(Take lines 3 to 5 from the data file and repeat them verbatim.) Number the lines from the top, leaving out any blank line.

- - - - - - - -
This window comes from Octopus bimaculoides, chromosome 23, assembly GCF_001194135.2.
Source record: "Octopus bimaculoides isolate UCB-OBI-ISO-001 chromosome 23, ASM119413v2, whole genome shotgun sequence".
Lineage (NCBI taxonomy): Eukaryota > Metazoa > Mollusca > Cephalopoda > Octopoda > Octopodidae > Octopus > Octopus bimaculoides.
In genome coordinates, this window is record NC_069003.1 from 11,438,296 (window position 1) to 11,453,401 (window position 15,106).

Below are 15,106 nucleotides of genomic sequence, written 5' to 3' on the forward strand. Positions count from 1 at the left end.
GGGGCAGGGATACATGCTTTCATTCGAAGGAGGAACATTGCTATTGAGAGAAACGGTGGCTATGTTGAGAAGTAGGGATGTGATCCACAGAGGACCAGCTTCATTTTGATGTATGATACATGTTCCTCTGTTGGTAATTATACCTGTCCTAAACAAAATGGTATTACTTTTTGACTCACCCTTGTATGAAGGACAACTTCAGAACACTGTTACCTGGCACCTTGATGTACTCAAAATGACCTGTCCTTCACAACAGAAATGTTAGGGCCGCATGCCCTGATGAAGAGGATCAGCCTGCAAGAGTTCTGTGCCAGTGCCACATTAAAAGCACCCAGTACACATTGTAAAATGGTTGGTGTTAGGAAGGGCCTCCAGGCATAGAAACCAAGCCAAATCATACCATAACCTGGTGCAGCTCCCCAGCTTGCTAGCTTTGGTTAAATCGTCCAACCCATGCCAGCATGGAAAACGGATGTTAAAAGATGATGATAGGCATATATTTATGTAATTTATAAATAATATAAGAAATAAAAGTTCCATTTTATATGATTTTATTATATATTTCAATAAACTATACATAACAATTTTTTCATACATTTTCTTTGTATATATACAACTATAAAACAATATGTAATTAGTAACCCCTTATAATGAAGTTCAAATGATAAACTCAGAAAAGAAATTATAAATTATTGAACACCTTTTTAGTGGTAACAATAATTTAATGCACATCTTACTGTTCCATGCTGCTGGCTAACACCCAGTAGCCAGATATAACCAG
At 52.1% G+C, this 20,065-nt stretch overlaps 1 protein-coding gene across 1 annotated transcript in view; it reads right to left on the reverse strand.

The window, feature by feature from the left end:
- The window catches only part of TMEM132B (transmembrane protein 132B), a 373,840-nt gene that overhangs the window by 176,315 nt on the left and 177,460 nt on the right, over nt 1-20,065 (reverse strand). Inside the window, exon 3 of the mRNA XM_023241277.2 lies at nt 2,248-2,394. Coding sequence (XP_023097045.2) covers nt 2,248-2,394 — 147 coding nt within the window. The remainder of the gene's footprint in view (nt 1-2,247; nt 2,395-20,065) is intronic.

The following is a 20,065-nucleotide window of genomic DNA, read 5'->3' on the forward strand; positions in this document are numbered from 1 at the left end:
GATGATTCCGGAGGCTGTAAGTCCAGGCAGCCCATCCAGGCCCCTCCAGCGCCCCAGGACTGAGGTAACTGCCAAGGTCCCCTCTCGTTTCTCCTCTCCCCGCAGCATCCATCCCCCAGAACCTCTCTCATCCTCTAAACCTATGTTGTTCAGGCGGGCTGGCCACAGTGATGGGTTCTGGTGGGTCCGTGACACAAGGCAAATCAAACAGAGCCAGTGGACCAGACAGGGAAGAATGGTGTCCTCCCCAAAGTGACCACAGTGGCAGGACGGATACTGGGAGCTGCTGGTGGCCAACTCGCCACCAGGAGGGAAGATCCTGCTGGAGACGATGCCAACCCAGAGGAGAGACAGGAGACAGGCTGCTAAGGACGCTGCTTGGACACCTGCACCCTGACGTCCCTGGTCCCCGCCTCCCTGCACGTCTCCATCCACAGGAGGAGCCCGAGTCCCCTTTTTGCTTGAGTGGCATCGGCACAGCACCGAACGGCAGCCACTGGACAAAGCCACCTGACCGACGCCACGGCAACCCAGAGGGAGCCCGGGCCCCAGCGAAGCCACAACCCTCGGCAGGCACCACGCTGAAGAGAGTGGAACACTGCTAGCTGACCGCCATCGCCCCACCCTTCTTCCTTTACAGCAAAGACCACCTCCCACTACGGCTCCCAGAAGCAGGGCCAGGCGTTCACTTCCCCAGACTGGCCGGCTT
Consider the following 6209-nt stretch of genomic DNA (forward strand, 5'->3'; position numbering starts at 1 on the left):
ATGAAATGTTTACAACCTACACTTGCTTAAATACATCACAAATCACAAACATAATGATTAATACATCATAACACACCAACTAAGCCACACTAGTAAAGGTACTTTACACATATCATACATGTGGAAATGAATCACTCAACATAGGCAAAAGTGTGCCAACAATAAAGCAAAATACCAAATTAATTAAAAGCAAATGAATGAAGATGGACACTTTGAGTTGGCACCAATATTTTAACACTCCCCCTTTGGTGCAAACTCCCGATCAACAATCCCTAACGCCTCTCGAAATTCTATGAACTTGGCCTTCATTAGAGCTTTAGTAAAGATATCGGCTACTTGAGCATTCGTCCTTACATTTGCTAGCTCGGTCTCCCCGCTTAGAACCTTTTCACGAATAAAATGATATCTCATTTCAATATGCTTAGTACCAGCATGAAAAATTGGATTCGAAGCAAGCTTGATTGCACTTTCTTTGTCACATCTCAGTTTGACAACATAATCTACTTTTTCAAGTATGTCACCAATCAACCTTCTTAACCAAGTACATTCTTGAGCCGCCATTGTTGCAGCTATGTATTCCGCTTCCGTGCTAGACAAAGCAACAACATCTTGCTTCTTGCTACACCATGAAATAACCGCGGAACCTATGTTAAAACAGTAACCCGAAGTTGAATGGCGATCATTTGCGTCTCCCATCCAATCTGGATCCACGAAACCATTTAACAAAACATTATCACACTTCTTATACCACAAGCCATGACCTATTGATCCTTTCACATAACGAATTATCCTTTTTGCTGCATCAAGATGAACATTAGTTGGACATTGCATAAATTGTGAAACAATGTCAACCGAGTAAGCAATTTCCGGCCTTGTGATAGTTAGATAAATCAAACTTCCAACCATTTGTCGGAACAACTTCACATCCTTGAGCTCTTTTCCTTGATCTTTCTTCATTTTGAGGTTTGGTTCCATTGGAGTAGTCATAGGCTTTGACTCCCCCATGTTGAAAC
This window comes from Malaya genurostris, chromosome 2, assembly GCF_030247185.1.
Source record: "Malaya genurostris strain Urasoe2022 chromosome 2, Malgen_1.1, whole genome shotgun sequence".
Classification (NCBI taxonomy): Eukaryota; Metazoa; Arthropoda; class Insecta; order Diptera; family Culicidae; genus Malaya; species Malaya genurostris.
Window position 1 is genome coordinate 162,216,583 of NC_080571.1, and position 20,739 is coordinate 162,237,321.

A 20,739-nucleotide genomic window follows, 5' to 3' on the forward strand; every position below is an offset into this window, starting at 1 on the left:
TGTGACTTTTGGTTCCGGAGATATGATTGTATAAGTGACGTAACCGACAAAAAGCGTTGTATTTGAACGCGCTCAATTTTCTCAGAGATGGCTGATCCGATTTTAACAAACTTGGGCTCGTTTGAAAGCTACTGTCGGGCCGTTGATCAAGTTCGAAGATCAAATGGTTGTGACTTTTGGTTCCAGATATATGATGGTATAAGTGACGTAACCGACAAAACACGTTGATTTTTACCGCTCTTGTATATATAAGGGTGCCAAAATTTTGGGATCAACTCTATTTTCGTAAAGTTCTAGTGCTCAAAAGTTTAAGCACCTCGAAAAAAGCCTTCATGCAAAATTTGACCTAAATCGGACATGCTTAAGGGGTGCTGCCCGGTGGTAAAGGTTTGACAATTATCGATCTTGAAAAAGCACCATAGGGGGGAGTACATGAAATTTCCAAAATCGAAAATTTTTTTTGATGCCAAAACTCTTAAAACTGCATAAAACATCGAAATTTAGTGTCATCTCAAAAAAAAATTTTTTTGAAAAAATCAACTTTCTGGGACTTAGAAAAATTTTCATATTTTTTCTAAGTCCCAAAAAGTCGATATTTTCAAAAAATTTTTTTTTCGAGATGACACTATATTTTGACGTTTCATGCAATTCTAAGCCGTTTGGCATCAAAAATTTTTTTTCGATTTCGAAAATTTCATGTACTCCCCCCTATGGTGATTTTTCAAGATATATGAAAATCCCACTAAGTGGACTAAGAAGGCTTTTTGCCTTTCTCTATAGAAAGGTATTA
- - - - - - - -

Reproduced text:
Lineage (NCBI taxonomy): Eukaryota > Metazoa > Mollusca > Cephalopoda > Octopoda > Octopodidae > Octopus > Octopus bimaculoides.
In genome coordinates, this window is record NC_069003.1 from 11,438,296 (window position 1) to 11,453,401 (window position 15,106).

Below are 15,106 nucleotides of genomic sequence, written 5' to 3' on the forward strand. Positions count from 1 at the left end.